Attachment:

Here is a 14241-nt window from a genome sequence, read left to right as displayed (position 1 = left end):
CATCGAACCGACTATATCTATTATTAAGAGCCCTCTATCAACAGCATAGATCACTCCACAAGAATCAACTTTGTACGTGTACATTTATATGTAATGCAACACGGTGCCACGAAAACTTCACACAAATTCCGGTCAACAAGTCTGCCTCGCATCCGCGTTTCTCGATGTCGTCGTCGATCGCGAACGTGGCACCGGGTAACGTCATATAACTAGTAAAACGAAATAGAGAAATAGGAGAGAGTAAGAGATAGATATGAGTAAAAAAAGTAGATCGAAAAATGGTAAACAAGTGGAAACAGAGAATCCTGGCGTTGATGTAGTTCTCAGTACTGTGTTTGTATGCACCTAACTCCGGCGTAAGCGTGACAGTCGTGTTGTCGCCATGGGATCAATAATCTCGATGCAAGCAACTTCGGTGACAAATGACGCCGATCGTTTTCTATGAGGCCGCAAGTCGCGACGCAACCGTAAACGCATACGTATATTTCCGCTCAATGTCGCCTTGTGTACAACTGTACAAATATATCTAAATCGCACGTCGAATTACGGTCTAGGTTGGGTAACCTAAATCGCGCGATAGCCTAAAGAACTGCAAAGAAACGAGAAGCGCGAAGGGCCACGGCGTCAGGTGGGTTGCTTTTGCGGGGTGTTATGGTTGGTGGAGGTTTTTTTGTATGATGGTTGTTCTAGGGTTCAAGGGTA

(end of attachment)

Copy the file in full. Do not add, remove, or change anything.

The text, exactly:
Here is a 14241-nt window from a genome sequence, read left to right as displayed (position 1 = left end):
CATCGAACCGACTATATCTATTATTAAGAGCCCTCTATCAACAGCATAGATCACTCCACAAGAATCAACTTTGTACGTGTACATTTATATGTAATGCAACACGGTGCCACGAAAACTTCACACAAATTCCGGTCAACAAGTCTGCCTCGCATCCGCGTTTCTCGATGTCGTCGTCGATCGCGAACGTGGCACCGGGTAACGTCATATAACTAGTAAAACGAAATAGAGAAATAGGAGAGAGTAAGAGATAGATATGAGTAAAAAAAGTAGATCGAAAAATGGTAAACAAGTGGAAACAGAGAATCCTGGCGTTGATGTAGTTCTCAGTACTGTGTTTGTATGCACCTAACTCCGGCGTAAGCGTGACAGTCGTGTTGTCGCCATGGGATCAATAATCTCGATGCAAGCAACTTCGGTGACAAATGACGCCGATCGTTTTCTATGAGGCCGCAAGTCGCGACGCAACCGTAAACGCATACGTATATTTCCGCTCAATGTCGCCTTGTGTACAACTGTACAAATATATCTAAATCGCACGTCGAATTACGGTCTAGGTTGGGTAACCTAAATCGCGCGATAGCCTAAAGAACTGCAAAGAAACGAGAAGCGCGAAGGGCCACGGCGTCAGGTGGGTTGCTTTTGCGGGGTGTTATGGTTGGTGGAGGTTTTTTTGTATGATGGTTGTTCTAGGGTTCAAGGGTA